Then David and all the men with him took hold of their clothes and tore them. They mourned and wept and fasted till evening for Saul and his son Jonathan, and for the army of the Lord and for the nation of Israel, because they had fallen by the sword.

David said to the young man who brought him the report, “Where are you from?”

“I am the son of a foreigner, an Amalekite,” he answered.

David asked him, “Why weren’t you afraid to lift your hand to destroy the Lord’s anointed?”

Then David called one of his men and said, “Go, strike him down!” So, he struck him down, and he died. For David had said to him, “Your blood be on your own head. Your own mouth testified against you when you said, ‘I killed the Lord’s anointed.’”

David took up this lament concerning Saul and his son Jonathan, and he ordered that the people of Judah be taught this lament of the bow (it is written in the Book of Jashar):

“A gazelle lies slain on your heights, Israel.
    How the mighty have fallen!

“Tell it not in Gath,
    proclaim it not in the streets of Ashkelon,
lest the daughters of the Philistines be glad,
    lest the daughters of the uncircumcised rejoice.

“Mountains of Gilboa,
    may you have neither dew nor rain,
    may no showers fall on your terraced fields.
For there the shield of the mighty was despised,
    the shield of Saul—no longer rubbed with oil.

“From the blood of the slain,
    from the flesh of the mighty,
the bow of Jonathan did not turn back,
    the sword of Saul did not return unsatisfied.
Saul and Jonathan—
    in life they were loved and admired,
    and in death they were not parted.
They were swifter than eagles,
    they were stronger than lions.

“Daughters of Israel,
    weep for Saul,
who clothed you in scarlet and finery,
    who adorned your garments with ornaments of gold.

“How the mighty have fallen in battle!
    Jonathan lies slain on your heights.
I grieve for you, Jonathan my brother;
    you were very dear to me.
Your love for me was wonderful,
    more wonderful than that of women.

“How the mighty have fallen!
    The weapons of war have perished!” (New International Version)

Character is revealed by both attitude and action. It seems likely the Amalekite would have lived if he had any, at all.

But instead, the Amalekite tried to act as if he knew David. It became very apparent, he didn’t really know David, at all.

By claiming responsibility for King Saul’s death, the Amalekite sealed his own. David spent months outrunning and outwitting Saul, trying his best to stay alive, while at the same time, carefully avoiding killing Saul. In assuming Saul’s death would be good news to David, the Amalekite went full braggadocio, looking to impress, as well as get a reward.

He got a reward, alright.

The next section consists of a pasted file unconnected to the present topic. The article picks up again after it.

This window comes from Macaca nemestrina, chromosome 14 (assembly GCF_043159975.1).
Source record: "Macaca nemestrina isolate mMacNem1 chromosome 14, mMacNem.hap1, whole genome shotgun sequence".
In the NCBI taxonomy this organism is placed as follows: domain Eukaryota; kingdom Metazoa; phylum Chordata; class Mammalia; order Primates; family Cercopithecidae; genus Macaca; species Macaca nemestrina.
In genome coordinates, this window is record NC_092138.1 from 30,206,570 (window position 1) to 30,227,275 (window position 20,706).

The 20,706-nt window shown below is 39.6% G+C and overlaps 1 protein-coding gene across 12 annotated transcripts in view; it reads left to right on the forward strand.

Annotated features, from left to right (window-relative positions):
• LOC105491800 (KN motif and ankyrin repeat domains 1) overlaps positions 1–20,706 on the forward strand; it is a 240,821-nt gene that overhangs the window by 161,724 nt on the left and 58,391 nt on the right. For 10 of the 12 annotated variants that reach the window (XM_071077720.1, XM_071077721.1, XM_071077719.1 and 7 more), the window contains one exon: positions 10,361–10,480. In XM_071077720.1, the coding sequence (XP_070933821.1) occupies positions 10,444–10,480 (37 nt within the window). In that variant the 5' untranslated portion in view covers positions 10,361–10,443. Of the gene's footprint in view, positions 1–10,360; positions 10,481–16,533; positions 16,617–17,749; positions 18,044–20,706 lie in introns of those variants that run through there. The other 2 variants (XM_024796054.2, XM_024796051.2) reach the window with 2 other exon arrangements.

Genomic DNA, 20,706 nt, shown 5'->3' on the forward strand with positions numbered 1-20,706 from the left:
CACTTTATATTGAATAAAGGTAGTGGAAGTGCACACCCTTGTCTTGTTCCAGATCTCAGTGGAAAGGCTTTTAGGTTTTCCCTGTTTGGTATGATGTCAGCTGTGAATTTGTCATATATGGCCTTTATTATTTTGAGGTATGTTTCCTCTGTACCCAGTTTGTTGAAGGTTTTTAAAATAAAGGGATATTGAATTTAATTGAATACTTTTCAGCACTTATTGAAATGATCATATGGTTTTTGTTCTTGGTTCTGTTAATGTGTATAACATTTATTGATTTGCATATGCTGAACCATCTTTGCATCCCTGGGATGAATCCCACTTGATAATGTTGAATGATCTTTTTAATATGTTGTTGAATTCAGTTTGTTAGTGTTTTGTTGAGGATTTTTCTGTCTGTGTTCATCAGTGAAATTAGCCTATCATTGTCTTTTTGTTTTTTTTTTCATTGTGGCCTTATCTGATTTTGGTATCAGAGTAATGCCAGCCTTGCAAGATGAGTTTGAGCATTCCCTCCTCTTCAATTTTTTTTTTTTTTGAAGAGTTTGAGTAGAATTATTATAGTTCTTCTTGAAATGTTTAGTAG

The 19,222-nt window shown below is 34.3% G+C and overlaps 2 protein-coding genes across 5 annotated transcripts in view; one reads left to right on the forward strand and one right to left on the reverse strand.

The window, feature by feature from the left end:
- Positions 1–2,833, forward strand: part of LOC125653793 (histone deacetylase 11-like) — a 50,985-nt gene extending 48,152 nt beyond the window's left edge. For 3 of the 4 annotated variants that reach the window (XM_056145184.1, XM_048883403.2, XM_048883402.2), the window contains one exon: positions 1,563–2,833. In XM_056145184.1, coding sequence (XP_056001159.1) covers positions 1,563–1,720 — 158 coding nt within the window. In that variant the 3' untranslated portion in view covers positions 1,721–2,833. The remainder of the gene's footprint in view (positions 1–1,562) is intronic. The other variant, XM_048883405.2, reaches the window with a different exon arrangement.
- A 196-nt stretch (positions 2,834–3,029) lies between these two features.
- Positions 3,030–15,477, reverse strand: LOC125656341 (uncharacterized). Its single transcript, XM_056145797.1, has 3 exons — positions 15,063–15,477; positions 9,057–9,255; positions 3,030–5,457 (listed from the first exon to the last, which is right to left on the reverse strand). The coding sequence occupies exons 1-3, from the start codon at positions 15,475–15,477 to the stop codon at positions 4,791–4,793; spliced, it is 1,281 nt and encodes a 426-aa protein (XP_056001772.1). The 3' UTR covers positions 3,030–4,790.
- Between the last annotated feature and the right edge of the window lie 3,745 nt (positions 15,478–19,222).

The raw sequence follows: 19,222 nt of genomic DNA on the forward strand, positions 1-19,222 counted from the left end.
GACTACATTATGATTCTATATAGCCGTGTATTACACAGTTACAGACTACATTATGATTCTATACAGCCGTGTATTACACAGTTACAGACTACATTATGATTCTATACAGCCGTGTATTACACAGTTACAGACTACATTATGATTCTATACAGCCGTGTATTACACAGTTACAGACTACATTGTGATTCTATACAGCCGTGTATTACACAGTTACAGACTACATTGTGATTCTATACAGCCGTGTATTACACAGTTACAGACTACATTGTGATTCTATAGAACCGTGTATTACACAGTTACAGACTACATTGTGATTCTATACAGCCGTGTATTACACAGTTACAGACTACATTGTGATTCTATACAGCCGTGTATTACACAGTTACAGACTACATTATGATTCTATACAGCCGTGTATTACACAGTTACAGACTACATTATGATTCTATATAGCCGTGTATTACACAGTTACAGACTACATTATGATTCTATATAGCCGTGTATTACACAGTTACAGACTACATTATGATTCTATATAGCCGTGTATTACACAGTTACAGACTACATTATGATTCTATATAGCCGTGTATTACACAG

David’s attitude could not be any more different than the Amalekite’s. Whereas the Amalekite had a small and selfish attitude, David had a magnanimous attitude. David had suffered much because of Saul, and yet held firm in his commitment to God and to the king.

Our attitudes and our actions truly reveal what is in our hearts.

Because David had an attitude which reflected that he knew God, he therefore genuinely grieved and lamented the deaths of both King Saul and Saul’s son, Jonathan.

Bereavement, grief, and lament are, unfortunately, scarce words in the English language. But those words were not strange or stingy with David. He shows us the good path to follow in facing significant loss and change.

David’s grief was not only personal but public. He crafted a lament and had everyone learn it and say it. Indeed, grief may be intensely personal, yet it most definitely needs a public outlet.

Tears, questions, sorrow, anger, anxiety, and sadness are all the normal and necessary expressions of working through the death of someone close to us. The only bad grief is unexpressed grief. It sits idle, deep inside one’s personhood. Over time, it becomes gangrene of the soul.

Many deaths are bittersweet. It may be an end of suffering for the deceased, but it is also the beginning of suffering for those left behind. Sometimes Christians forget that death is a result of humanity’s fall. There is nothing to rejoice over with death; it is something to mourn over.

We need to become comfortable with talking about death, bereavement, and all the emotions that come with it. Methinks this is a chief reason for so many improper attitudes, like that of the ancient Amalekite with David.

Unexpressed grief neither disappears nor goes away. It eventually comes out sideways, usually harming both ourselves and others.

To grieve and lament simply means that we tell our story – which requires someone to listen without criticism or invalidating our feelings.

David was able to respond the way he did because of his closeness to God. For even and especially God grieves over significant losses. It is the proper and right attitude.

My God, my God, why have you forsaken me?
    Why are you so far from helping me, from the words of my groaning?
O my God, I cry by day, but you do not answer;
    and by night but find no rest….

He did not despise or abhor
    the affliction of the afflicted;
he did not hide his face from me,
    but heard when I cried to him….

To him, indeed, shall all who sleep in the earth bow down;
    before him shall bow all who go down to the dust,
    and I shall live for him. Amen.
(Psalm 22:1-2, 24, 29, NRSV)